Review: Starbak’s Torrent bridges videoconferencing and streaming

Starbak Communications Inc.’s Torrent videoconferencing gateway converts a videoconference into streaming media. This would let a manager, for example, make an announcement by videoconference, while others not on the call could watch it later. We liked Torrent’s architecture but the viewing experience needs refinement.

The Torrent VCG is a 1U-high server running Red Hat Inc.’s Linux 2.4 and a combination of third-party licensed and Starbak-written applications for streaming and videoconferencing. The server contains built-in gigabit Ethernet connections, and has options for Networked File System-mounted storage devices.

Using a serial console interface, an administrator can assign an IP address automatically (through Dynamic Host Configuration Protocol) or manually. Other settings, such as H.323, streaming server and user configuration, are handled through the VCG Web interface. Registering with any H.323-compliant gatekeeper is easy, and ensures that Torrent is a network-based service, accessible and managed like other videoconferencing network resources, such as gateways and multipoint conferencing units (MCU).

Password-protected accounts can be created for business units or entire companies. Each account is assigned virtual “lines,” up to a maximum of 10 H.323 ports per server. Through gatekeeper call routing, each call it receives or originates uses the next available port.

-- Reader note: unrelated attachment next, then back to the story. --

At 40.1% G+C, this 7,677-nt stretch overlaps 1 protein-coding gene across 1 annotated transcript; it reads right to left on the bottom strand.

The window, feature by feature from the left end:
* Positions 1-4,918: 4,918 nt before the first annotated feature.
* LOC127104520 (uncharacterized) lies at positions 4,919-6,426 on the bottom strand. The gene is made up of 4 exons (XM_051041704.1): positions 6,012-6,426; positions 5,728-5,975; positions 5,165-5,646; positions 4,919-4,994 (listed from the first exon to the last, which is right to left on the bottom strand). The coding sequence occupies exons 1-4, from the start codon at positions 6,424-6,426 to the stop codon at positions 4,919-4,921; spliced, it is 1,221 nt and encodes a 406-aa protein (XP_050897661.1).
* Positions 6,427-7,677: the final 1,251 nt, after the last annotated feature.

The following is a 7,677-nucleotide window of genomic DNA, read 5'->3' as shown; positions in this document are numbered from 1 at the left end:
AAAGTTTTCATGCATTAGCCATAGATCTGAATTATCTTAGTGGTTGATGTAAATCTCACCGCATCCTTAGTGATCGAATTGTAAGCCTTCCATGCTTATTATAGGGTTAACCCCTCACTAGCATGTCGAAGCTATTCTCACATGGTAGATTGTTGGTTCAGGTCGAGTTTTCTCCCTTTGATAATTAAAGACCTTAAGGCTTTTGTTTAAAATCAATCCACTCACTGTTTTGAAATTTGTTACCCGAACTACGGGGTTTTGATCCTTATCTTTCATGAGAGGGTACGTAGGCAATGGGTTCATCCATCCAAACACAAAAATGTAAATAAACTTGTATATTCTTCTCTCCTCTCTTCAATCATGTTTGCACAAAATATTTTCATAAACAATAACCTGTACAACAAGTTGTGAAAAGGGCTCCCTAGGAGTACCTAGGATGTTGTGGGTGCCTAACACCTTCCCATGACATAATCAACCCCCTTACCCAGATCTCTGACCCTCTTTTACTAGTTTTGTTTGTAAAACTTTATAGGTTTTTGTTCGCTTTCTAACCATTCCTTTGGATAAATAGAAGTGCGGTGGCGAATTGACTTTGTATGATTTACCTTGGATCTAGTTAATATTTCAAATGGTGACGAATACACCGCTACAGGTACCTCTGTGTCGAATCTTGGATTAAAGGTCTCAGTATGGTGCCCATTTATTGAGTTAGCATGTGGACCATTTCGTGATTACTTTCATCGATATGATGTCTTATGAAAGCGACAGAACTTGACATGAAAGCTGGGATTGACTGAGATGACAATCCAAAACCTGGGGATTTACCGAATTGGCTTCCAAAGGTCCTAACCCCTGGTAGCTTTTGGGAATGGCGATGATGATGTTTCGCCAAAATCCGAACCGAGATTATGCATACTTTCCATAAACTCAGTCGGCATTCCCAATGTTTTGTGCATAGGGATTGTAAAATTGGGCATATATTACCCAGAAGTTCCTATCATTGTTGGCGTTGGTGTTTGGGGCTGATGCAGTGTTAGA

Creating and viewing sessions

Torrent users can initiate calls with any H.323-compliant device. During the call setup, the user selects the media and tools that will be incorporated into the final presentation window. Options include video and audio, video and audio with slides, and all of the above with chat.

Users registered to the same or a neighbour gatekeeper can establish a video call to a specific line from their videoconferencing terminal by entering the alias of a specific line or to the next available H.323 port by entering the IP address of the VCG server.

For conferences that includes slides, the uploading process is straightforward and sufficiently automated. Each slide is converted to a JPEG on the server and advanced manually once a call begins. The call-initiation process was reliable, and we never had a call fail. We even maintained a call for more than three hours.

We encountered some poor video quality on a few of our calls, which the terminal diagnostics attributed to packet loss. When notified that we were having a call-quality issue, Starbak’s technical assistance was responsive – potential errors in the server and network were identified and quickly resolved.

When we used the VCG to record a conference call with another videoconferencing system, the conference experience was confusing. The MCU interpreted the VCG as a full call participant and included it in the tiled layout, yet it was not contributing to the call and could not be muted.

Because the VCG’s conversion of a live interactive session to a stored or Webcast experience is not transcoded, audiences watching a VCG-streamed conference receive the stream at precisely the same data rate as it is created. This avoids introducing additional delay and visual or auditory artefacts in the media stream.